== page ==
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J Biol Chem. 1996 Nov 15;271(46):29060-6.

Immobilization of the C-terminal extension of bovine alphaA-crystallin reduces chaperone-like activity.

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1
Department of Biochemistry, University of Nijmegen, 6500 HB Nijmegen, The Netherlands. w.dejong@bioch.kun.nl

Abstract

alpha-Crystallins occur as multimeric complexes, which are able to suppress precipitation of unfolding proteins. Although the mechanism of this chaperone-like activity is unknown, the affinity of alpha-crystallin for aggregation-prone proteins is probably based on hydrophobic interactions. alpha-Crystallins expose a considerable hydrophobic surface to solution, but nevertheless they are very stable and highly soluble. An explanation for this paradox may be that alpha-crystallin subunits have a polar and unstructured C-terminal extension that functions as a sort of solubilizer. In this paper we have described five alphaA-crystallins in which charged and hydrophobic residues were inserted in the C-terminal extension. Introduction of lysine, arginine, and aspartate does not substantially influence chaperone-like activity. In contrast, introduction of a hydrophobic tryptophan greatly diminishes functional activity. CD experiments indicate that this mutant has a normal secondary structure and fluorescence measurements show that the inserted tryptophan is located in a polar environment. However, NMR spectroscopy clearly demonstrates that the presence of the tryptophan residue dramatically reduces the flexibility of the C-terminal extension. Furthermore, the introduction of this tryptophan results in a considerably decreased thermostability of the protein. We conclude that changing the polarity of the C-terminal extension of alphaA-crystallin by insertion of a highly hydrophobic residue can seriously disturb structural and functional integrity.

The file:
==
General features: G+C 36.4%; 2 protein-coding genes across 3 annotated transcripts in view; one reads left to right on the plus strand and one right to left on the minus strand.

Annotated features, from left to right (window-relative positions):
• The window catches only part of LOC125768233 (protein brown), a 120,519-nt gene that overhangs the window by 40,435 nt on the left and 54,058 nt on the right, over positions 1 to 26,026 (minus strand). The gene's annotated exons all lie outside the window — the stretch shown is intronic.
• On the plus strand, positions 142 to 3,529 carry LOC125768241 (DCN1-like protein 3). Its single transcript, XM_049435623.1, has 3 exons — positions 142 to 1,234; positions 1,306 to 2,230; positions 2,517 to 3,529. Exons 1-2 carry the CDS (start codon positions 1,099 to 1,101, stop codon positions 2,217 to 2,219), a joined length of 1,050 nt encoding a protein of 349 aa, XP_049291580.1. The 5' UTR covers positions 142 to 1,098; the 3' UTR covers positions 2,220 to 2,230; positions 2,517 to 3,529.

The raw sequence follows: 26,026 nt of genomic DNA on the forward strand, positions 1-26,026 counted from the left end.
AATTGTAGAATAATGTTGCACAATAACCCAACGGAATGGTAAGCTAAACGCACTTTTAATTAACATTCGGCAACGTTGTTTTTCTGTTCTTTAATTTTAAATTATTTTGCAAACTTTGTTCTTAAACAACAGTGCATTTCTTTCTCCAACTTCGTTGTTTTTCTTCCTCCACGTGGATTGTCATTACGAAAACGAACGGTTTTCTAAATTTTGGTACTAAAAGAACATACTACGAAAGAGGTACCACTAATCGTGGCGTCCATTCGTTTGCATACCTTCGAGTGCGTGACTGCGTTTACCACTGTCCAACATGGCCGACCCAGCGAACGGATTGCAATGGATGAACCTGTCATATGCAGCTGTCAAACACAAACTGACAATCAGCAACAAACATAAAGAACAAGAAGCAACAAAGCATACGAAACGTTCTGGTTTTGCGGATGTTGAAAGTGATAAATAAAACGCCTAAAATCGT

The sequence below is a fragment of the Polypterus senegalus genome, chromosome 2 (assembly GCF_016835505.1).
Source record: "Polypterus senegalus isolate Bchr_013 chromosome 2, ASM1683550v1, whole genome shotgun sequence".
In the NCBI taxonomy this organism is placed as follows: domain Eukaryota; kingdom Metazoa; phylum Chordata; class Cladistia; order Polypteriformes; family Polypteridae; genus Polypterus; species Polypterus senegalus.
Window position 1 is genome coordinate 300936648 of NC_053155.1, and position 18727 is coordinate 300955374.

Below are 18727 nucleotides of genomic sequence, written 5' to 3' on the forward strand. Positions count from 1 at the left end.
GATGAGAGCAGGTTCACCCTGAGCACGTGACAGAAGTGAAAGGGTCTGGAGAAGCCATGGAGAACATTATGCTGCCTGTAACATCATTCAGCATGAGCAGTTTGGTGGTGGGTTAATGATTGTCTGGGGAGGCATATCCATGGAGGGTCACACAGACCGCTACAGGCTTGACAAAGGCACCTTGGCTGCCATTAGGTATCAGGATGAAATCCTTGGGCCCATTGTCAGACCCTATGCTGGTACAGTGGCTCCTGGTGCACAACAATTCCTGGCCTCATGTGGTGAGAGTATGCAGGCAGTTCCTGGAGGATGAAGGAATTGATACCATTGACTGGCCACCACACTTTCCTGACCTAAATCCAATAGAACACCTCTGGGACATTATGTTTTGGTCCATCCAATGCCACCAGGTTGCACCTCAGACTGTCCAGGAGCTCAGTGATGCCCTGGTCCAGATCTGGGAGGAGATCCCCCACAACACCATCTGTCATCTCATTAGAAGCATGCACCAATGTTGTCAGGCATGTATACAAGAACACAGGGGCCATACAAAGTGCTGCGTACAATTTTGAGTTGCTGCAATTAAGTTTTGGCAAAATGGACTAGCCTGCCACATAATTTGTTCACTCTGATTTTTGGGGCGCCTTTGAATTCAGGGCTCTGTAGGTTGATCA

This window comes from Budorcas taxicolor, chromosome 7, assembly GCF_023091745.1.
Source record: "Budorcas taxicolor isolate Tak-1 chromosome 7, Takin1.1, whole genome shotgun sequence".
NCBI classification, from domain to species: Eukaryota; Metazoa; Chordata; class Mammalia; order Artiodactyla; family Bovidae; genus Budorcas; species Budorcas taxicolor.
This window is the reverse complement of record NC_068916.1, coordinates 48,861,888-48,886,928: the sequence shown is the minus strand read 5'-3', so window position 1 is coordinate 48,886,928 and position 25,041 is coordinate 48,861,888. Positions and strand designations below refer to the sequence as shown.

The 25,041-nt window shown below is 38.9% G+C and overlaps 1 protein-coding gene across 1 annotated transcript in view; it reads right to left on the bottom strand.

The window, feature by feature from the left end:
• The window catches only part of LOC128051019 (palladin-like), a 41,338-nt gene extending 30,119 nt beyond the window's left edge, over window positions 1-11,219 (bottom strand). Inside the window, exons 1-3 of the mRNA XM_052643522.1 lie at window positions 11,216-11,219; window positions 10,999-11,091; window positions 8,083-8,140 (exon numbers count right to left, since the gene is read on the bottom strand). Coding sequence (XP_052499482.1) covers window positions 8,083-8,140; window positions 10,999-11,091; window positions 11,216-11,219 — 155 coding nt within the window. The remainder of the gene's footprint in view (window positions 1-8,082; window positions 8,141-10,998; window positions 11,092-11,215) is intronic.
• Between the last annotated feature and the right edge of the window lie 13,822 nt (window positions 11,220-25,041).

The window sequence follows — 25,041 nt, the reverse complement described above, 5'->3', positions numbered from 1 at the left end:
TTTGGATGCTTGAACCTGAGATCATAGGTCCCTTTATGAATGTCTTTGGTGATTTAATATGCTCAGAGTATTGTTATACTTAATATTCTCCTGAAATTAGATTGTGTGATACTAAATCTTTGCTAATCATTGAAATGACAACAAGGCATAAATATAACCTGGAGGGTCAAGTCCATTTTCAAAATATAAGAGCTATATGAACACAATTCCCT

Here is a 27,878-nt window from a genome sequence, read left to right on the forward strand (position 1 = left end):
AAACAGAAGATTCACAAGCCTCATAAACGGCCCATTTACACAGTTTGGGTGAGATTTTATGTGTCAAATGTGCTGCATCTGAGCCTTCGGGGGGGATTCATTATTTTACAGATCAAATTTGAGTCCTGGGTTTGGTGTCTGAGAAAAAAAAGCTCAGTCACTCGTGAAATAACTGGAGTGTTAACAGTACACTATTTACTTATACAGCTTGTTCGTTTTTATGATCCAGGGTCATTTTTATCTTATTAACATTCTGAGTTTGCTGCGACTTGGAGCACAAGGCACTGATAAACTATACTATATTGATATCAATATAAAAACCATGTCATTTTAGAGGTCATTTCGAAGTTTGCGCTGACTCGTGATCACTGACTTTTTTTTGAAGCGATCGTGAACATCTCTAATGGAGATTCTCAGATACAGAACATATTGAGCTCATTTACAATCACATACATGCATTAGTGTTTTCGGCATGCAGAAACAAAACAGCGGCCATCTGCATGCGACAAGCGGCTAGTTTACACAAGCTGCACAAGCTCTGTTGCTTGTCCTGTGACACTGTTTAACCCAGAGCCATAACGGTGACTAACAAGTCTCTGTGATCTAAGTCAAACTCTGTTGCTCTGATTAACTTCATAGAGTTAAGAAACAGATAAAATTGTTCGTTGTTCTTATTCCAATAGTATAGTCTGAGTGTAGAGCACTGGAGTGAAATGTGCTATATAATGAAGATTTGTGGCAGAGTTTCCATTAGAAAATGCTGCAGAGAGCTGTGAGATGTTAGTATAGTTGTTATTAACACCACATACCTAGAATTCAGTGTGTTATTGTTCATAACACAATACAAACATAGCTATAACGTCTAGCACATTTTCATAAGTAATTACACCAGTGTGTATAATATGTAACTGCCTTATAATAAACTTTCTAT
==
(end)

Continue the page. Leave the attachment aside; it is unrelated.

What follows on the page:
PMID:
8910559
[Indexed for MEDLINE]
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